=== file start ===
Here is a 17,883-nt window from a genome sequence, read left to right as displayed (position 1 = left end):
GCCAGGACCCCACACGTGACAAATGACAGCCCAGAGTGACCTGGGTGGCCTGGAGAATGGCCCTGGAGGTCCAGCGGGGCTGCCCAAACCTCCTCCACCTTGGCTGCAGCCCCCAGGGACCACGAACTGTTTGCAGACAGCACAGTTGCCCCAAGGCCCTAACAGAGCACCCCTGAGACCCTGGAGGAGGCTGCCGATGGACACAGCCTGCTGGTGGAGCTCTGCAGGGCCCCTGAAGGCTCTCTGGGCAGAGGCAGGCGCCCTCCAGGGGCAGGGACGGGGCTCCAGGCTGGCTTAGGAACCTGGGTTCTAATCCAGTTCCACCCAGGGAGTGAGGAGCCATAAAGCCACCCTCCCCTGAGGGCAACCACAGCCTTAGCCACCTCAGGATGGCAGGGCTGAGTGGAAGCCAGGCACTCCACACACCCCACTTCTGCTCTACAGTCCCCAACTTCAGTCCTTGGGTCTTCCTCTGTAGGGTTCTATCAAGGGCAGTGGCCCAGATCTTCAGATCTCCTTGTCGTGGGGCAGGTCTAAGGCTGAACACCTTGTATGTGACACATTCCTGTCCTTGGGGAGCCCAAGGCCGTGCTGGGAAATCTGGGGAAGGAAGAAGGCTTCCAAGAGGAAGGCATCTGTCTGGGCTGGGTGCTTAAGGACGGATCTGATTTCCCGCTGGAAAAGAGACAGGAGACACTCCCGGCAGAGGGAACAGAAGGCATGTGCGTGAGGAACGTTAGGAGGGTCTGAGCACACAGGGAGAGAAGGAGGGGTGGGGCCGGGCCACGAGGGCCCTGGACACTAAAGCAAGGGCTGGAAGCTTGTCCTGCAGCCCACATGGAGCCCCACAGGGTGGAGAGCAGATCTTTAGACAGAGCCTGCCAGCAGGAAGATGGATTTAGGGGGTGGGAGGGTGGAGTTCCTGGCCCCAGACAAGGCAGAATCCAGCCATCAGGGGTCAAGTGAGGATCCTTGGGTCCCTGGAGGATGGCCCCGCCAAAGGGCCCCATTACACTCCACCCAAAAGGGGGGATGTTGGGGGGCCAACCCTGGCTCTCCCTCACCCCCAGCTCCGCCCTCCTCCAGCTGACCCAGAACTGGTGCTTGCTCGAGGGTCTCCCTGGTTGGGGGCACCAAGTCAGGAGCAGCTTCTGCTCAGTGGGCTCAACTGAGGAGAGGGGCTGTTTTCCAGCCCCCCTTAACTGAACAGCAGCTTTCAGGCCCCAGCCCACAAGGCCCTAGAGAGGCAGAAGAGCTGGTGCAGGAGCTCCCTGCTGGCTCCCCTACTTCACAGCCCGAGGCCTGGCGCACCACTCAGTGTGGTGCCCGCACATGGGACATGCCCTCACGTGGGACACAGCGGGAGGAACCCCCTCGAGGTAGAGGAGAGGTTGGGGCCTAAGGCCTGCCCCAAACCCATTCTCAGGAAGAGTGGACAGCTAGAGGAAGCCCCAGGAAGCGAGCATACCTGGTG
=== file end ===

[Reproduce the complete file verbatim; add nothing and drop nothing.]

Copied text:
Here is a 17,883-nt window from a genome sequence, read left to right as displayed (position 1 = left end):
GCCAGGACCCCACACGTGACAAATGACAGCCCAGAGTGACCTGGGTGGCCTGGAGAATGGCCCTGGAGGTCCAGCGGGGCTGCCCAAACCTCCTCCACCTTGGCTGCAGCCCCCAGGGACCACGAACTGTTTGCAGACAGCACAGTTGCCCCAAGGCCCTAACAGAGCACCCCTGAGACCCTGGAGGAGGCTGCCGATGGACACAGCCTGCTGGTGGAGCTCTGCAGGGCCCCTGAAGGCTCTCTGGGCAGAGGCAGGCGCCCTCCAGGGGCAGGGACGGGGCTCCAGGCTGGCTTAGGAACCTGGGTTCTAATCCAGTTCCACCCAGGGAGTGAGGAGCCATAAAGCCACCCTCCCCTGAGGGCAACCACAGCCTTAGCCACCTCAGGATGGCAGGGCTGAGTGGAAGCCAGGCACTCCACACACCCCACTTCTGCTCTACAGTCCCCAACTTCAGTCCTTGGGTCTTCCTCTGTAGGGTTCTATCAAGGGCAGTGGCCCAGATCTTCAGATCTCCTTGTCGTGGGGCAGGTCTAAGGCTGAACACCTTGTATGTGACACATTCCTGTCCTTGGGGAGCCCAAGGCCGTGCTGGGAAATCTGGGGAAGGAAGAAGGCTTCCAAGAGGAAGGCATCTGTCTGGGCTGGGTGCTTAAGGACGGATCTGATTTCCCGCTGGAAAAGAGACAGGAGACACTCCCGGCAGAGGGAACAGAAGGCATGTGCGTGAGGAACGTTAGGAGGGTCTGAGCACACAGGGAGAGAAGGAGGGGTGGGGCCGGGCCACGAGGGCCCTGGACACTAAAGCAAGGGCTGGAAGCTTGTCCTGCAGCCCACATGGAGCCCCACAGGGTGGAGAGCAGATCTTTAGACAGAGCCTGCCAGCAGGAAGATGGATTTAGGGGGTGGGAGGGTGGAGTTCCTGGCCCCAGACAAGGCAGAATCCAGCCATCAGGGGTCAAGTGAGGATCCTTGGGTCCCTGGAGGATGGCCCCGCCAAAGGGCCCCATTACACTCCACCCAAAAGGGGGGATGTTGGGGGGCCAACCCTGGCTCTCCCTCACCCCCAGCTCCGCCCTCCTCCAGCTGACCCAGAACTGGTGCTTGCTCGAGGGTCTCCCTGGTTGGGGGCACCAAGTCAGGAGCAGCTTCTGCTCAGTGGGCTCAACTGAGGAGAGGGGCTGTTTTCCAGCCCCCCTTAACTGAACAGCAGCTTTCAGGCCCCAGCCCACAAGGCCCTAGAGAGGCAGAAGAGCTGGTGCAGGAGCTCCCTGCTGGCTCCCCTACTTCACAGCCCGAGGCCTGGCGCACCACTCAGTGTGGTGCCCGCACATGGGACATGCCCTCACGTGGGACACAGCGGGAGGAACCCCCTCGAGGTAGAGGAGAGGTTGGGGCCTAAGGCCTGCCCCAAACCCATTCTCAGGAAGAGTGGACAGCTAGAGGAAGCCCCAGGAAGCGAGCATACCTGGTG